Arsenal may face their third crucial match in six days when they take on Manchester City on Saturday, but manager Arsene Wenger is not complaining about the Gunners busy festive schedule.
Vice-captain Mikel Arteta, who was sent off in the Gunners' 2-0 defeat at Napoli in the Champions League on Wednesday, had said it would be a tough ask for for the players to properly recover from the midweek trip in Italy in time for the 12.45pm kick-off at the Etihad Stadium.
Wenger, however, will demand nothing other than total commitment as his team looks to go, albeit briefly, eight points clear at the top of the Premier League with a win. The Gunners then take on Chelsea at the Emirates Stadium on 23 December.
"To be completely honest, if you had given me the opportunity to do it, I would not have done it like that, but I do not complain," Wenger said of the match timing.
"That is not an excuse for us at all, we have the fixtures we have.
"It is another opportunity to show we have the mental strength to deal with it."
The Gunners' manager added: "I am convinced we believe in ourselves anyway, no matter what happens.
"Let's not forget as well that if you are in City's position and they lose, then they are nine points behind, so they have more negative pressure than we have.
"We have a positive pressure that we can make a big difference with them, so let's look at it like them.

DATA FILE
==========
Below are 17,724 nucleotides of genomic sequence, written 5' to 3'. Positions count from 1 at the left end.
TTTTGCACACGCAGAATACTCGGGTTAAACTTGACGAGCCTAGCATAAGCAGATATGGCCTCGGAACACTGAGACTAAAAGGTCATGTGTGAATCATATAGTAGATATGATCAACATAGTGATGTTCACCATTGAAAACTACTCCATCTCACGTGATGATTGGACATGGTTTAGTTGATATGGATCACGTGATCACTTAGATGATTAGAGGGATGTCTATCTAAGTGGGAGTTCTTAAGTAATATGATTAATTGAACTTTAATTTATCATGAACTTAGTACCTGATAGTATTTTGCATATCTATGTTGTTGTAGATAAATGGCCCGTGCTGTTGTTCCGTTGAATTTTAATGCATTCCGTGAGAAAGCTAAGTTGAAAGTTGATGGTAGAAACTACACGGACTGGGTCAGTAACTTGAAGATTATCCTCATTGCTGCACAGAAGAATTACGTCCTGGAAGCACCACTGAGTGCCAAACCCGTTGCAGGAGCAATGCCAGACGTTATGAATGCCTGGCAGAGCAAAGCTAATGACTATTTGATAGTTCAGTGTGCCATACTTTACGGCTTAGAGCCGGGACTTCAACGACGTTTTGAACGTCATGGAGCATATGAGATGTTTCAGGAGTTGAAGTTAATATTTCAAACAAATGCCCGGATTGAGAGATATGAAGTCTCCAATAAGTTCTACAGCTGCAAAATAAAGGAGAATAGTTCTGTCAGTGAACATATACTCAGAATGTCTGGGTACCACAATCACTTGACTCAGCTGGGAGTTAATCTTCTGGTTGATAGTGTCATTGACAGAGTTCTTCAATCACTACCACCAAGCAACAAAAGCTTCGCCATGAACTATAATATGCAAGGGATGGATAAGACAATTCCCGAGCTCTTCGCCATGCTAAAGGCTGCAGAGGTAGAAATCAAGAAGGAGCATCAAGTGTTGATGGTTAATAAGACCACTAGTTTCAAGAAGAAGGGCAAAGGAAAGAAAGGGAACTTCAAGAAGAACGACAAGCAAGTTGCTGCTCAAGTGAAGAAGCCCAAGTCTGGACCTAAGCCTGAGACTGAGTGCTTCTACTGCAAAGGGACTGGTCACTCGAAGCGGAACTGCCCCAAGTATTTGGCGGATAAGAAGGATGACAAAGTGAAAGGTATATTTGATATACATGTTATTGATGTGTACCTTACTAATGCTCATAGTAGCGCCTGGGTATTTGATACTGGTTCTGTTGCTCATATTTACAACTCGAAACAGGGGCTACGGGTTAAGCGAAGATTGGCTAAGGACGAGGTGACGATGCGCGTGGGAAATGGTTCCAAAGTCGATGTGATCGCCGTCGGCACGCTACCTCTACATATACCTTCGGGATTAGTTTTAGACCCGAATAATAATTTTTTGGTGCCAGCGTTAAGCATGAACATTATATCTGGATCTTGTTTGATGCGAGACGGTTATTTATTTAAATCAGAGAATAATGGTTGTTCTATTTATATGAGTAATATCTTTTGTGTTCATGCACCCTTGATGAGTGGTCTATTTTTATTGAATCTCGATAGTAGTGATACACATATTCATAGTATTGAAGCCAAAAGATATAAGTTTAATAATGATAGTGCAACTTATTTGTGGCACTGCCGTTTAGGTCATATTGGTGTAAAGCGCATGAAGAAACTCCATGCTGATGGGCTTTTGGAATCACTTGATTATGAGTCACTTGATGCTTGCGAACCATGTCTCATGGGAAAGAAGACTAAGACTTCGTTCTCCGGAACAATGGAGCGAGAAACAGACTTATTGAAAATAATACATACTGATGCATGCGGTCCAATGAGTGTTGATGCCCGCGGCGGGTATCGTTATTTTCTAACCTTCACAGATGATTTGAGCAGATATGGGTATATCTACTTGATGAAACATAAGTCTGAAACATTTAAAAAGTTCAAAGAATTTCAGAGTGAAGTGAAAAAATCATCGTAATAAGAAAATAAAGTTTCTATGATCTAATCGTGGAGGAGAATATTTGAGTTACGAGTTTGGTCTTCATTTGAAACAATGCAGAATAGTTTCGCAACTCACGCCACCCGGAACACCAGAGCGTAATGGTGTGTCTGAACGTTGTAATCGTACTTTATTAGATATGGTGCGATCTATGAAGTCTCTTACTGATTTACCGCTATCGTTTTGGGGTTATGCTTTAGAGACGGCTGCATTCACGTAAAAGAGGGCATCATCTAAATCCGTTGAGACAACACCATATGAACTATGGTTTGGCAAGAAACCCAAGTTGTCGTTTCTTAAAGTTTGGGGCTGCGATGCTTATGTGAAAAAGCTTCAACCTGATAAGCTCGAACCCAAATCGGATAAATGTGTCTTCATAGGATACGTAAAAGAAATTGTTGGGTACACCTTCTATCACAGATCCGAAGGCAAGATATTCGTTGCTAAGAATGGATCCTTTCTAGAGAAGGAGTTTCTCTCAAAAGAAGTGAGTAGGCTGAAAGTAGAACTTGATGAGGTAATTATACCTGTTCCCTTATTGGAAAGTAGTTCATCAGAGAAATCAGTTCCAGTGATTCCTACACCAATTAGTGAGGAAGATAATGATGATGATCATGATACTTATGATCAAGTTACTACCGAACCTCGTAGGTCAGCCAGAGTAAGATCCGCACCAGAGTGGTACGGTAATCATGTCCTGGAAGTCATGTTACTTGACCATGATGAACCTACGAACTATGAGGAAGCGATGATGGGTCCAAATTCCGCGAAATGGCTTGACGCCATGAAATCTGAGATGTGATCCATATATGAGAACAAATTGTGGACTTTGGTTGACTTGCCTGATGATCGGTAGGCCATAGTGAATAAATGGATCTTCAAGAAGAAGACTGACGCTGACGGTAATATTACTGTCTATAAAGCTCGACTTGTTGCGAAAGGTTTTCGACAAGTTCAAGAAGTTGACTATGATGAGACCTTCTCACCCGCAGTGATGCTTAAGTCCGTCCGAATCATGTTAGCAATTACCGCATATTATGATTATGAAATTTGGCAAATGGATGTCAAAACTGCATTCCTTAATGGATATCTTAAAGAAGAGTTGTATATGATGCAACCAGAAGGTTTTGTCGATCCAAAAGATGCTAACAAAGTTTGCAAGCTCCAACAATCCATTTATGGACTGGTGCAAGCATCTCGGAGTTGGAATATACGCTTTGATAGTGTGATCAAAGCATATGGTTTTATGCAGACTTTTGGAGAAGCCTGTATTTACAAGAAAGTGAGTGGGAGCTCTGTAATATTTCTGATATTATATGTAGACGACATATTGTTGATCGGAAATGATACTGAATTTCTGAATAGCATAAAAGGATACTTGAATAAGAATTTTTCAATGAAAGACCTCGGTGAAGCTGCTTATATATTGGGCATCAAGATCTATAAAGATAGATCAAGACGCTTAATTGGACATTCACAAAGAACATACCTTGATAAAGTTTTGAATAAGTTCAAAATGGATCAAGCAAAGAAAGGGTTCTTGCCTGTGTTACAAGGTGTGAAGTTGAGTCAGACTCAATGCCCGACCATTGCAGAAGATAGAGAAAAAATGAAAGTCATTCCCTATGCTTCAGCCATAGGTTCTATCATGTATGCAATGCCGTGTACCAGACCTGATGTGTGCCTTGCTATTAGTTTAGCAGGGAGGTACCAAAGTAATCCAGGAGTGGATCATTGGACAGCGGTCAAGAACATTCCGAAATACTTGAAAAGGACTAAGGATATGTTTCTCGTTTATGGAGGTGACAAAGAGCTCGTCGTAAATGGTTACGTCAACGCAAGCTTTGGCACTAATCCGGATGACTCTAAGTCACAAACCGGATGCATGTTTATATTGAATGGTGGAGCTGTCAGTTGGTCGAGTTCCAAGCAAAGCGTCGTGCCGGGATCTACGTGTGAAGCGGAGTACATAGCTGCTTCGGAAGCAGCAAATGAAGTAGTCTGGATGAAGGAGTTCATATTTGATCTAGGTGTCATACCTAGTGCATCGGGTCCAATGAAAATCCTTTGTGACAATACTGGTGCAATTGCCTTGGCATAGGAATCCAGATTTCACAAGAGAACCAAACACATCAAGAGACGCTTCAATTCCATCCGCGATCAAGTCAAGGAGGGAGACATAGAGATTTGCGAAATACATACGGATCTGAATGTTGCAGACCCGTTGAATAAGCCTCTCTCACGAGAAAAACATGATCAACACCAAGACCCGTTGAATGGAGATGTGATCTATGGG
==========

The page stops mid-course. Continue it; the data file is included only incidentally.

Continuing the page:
"We have an opportunity to go from [a lead of] five [points] to eight, that is fantastic - we have to look at it like that."
England forward Theo Walcott could be in contention to start on Saturday, while full-back Bacary Sagna may also be fit following his hamstring problem.
Former Arsenal players Ray Parlour and Nigel Winterburn this week recalled how the squad won the league and FA Cup double in 1998 after "drinking and smoking" when socialising during the pre-season tour before the double-winning campaign.
Wenger concedes life is very different for the modern-day footballer - something England midfielder Jack Wilshere found to his cost earlier this season when photographed holding a cigarette outside a nightclub.
"The physical constraints have massively changed," said the manager.
"The players 20 years ago were as much winners as today. They had more freedom than today because the physical demands are much higher, and because the spying facilities of society has increased.
"Therefore it is much more difficult today to be anonymous.
"On that front the pressure on the players is much bigger than it was during Ray Parlour's time."
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